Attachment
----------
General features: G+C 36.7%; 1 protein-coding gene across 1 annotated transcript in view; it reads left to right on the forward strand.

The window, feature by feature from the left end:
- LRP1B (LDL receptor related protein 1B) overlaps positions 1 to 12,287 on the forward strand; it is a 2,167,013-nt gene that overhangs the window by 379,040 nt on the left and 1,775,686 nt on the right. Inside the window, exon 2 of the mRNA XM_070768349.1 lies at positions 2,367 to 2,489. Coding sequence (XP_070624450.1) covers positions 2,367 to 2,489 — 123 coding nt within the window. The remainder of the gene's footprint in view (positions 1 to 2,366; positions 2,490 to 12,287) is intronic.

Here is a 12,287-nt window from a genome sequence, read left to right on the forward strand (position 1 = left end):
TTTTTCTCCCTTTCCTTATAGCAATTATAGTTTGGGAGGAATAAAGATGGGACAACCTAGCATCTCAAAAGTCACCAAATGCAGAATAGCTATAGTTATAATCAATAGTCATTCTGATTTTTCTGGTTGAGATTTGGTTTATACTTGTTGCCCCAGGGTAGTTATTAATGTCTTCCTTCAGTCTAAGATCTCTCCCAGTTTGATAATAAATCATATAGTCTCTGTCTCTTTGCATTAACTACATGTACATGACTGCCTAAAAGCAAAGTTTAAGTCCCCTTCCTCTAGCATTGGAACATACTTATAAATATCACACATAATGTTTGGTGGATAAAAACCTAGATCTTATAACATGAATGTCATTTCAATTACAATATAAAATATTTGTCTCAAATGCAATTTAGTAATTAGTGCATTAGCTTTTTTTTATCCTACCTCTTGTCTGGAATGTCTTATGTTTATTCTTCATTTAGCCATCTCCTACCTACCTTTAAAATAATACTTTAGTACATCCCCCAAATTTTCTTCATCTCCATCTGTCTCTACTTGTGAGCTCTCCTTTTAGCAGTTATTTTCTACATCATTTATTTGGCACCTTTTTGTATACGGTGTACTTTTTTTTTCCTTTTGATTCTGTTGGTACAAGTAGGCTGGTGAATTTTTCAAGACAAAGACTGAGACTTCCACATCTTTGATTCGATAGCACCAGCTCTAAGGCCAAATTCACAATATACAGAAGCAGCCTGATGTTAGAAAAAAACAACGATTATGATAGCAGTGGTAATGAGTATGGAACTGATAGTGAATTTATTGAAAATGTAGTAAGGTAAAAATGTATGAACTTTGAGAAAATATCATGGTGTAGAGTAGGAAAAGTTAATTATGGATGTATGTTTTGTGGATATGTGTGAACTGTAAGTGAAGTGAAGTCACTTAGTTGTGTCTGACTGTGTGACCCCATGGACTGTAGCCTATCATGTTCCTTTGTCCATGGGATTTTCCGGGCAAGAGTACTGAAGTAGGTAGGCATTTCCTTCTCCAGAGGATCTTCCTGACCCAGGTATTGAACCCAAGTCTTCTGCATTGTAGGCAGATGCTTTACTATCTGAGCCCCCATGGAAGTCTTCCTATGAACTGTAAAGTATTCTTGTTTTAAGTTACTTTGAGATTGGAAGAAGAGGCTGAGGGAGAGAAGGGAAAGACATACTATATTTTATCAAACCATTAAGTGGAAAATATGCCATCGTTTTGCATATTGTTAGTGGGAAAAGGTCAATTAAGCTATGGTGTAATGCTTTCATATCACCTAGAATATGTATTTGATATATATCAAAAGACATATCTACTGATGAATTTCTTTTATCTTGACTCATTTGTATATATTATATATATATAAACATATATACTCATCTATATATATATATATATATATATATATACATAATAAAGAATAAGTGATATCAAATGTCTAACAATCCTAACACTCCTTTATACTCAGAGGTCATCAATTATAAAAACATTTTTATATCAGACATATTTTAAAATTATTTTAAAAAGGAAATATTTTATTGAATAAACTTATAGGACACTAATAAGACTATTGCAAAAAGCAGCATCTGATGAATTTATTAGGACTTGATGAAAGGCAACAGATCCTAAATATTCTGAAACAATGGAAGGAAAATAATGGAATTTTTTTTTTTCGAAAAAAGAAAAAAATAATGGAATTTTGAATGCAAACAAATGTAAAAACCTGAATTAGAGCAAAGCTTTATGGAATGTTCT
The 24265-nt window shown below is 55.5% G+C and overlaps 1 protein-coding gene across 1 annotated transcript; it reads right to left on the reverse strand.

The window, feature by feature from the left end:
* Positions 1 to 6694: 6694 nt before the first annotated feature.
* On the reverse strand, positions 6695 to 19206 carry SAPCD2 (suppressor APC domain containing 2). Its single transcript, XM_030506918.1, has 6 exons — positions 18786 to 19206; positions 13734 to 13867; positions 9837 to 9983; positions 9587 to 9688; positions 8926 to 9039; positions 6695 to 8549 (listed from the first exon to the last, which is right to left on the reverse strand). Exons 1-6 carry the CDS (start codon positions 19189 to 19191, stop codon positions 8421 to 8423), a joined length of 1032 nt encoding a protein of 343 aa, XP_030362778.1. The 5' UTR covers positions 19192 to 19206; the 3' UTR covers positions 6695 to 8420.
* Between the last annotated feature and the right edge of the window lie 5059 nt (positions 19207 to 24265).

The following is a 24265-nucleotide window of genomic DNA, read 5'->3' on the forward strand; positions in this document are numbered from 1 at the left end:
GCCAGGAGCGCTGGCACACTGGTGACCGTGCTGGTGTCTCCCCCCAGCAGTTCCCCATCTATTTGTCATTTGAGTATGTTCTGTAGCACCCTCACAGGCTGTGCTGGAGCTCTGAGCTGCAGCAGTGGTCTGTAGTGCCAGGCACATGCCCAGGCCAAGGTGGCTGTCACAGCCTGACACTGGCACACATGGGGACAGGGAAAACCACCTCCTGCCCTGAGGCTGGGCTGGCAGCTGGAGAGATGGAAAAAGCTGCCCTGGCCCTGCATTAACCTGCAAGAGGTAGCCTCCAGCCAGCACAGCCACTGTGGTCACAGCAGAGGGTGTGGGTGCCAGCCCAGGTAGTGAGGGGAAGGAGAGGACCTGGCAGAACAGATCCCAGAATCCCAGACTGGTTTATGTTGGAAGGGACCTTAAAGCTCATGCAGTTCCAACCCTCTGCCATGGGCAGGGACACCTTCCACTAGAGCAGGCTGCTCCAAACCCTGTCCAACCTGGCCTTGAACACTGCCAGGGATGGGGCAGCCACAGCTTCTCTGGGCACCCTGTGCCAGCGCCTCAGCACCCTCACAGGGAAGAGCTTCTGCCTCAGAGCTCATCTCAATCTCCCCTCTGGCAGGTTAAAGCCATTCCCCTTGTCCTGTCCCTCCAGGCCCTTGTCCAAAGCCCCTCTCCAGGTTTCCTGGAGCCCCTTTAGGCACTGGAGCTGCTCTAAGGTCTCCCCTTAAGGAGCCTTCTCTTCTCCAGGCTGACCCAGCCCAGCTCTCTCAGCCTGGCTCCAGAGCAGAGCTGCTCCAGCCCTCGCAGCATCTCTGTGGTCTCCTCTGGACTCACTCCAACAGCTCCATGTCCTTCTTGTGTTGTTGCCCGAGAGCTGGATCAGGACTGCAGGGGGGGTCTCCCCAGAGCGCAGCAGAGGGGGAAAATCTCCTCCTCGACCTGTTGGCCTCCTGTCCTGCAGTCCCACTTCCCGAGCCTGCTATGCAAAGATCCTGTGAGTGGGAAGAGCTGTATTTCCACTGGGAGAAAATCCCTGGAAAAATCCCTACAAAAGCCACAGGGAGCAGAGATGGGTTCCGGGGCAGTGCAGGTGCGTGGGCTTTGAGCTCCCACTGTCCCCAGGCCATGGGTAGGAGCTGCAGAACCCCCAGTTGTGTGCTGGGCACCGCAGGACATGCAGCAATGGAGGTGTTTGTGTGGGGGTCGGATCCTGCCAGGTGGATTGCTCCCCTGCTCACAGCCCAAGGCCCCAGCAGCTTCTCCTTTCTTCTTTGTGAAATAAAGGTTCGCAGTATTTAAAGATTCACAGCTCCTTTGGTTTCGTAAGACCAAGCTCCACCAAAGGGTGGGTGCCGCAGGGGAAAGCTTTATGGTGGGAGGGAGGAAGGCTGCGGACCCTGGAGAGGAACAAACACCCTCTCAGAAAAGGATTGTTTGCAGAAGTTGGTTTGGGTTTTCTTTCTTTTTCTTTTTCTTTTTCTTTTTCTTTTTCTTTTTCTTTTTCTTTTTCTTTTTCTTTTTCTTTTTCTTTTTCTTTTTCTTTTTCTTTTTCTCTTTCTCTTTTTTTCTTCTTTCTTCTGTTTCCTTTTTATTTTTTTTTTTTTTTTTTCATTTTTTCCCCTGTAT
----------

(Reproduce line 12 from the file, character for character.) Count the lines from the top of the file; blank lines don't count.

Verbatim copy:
GCCAGGAGCGCTGGCACACTGGTGACCGTGCTGGTGTCTCCCCCCAGCAGTTCCCCATCTATTTGTCATTTGAGTATGTTCTGTAGCACCCTCACAGGCTGTGCTGGAGCTCTGAGCTGCAGCAGTGGTCTGTAGTGCCAGGCACATGCCCAGGCCAAGGTGGCTGTCACAGCCTGACACTGGCACACATGGGGACAGGGAAAACCACCTCCTGCCCTGAGGCTGGGCTGGCAGCTGGAGAGATGGAAAAAGCTGCCCTGGCCCTGCATTAACCTGCAAGAGGTAGCCTCCAGCCAGCACAGCCACTGTGGTCACAGCAGAGGGTGTGGGTGCCAGCCCAGGTAGTGAGGGGAAGGAGAGGACCTGGCAGAACAGATCCCAGAATCCCAGACTGGTTTATGTTGGAAGGGACCTTAAAGCTCATGCAGTTCCAACCCTCTGCCATGGGCAGGGACACCTTCCACTAGAGCAGGCTGCTCCAAACCCTGTCCAACCTGGCCTTGAACACTGCCAGGGATGGGGCAGCCACAGCTTCTCTGGGCACCCTGTGCCAGCGCCTCAGCACCCTCACAGGGAAGAGCTTCTGCCTCAGAGCTCATCTCAATCTCCCCTCTGGCAGGTTAAAGCCATTCCCCTTGTCCTGTCCCTCCAGGCCCTTGTCCAAAGCCCCTCTCCAGGTTTCCTGGAGCCCCTTTAGGCACTGGAGCTGCTCTAAGGTCTCCCCTTAAGGAGCCTTCTCTTCTCCAGGCTGACCCAGCCCAGCTCTCTCAGCCTGGCTCCAGAGCAGAGCTGCTCCAGCCCTCGCAGCATCTCTGTGGTCTCCTCTGGACTCACTCCAACAGCTCCATGTCCTTCTTGTGTTGTTGCCCGAGAGCTGGATCAGGACTGCAGGGGGGGTCTCCCCAGAGCGCAGCAGAGGGGGAAAATCTCCTCCTCGACCTGTTGGCCTCCTGTCCTGCAGTCCCACTTCCCGAGCCTGCTATGCAAAGATCCTGTGAGTGGGAAGAGCTGTATTTCCACTGGGAGAAAATCCCTGGAAAAATCCCTACAAAAGCCACAGGGAGCAGAGATGGGTTCCGGGGCAGTGCAGGTGCGTGGGCTTTGAGCTCCCACTGTCCCCAGGCCATGGGTAGGAGCTGCAGAACCCCCAGTTGTGTGCTGGGCACCGCAGGACATGCAGCAATGGAGGTGTTTGTGTGGGGGTCGGATCCTGCCAGGTGGATTGCTCCCCTGCTCACAGCCCAAGGCCCCAGCAGCTTCTCCTTTCTTCTTTGTGAAATAAAGGTTCGCAGTATTTAAAGATTCACAGCTCCTTTGGTTTCGTAAGACCAAGCTCCACCAAAGGGTGGGTGCCGCAGGGGAAAGCTTTATGGTGGGAGGGAGGAAGGCTGCGGACCCTGGAGAGGAACAAACACCCTCTCAGAAAAGGATTGTTTGCAGAAGTTGGTTTGGGTTTTCTTTCTTTTTCTTTTTCTTTTTCTTTTTCTTTTTCTTTTTCTTTTTCTTTTTCTTTTTCTTTTTCTTTTTCTTTTTCTTTTTCTTTTTCTTTTTCTCTTTCTCTTTTTTTCTTCTTTCTTCTGTTTCCTTTTTATTTTTTTTTTTTTTTTTTCATTTTTTCCCCTGTAT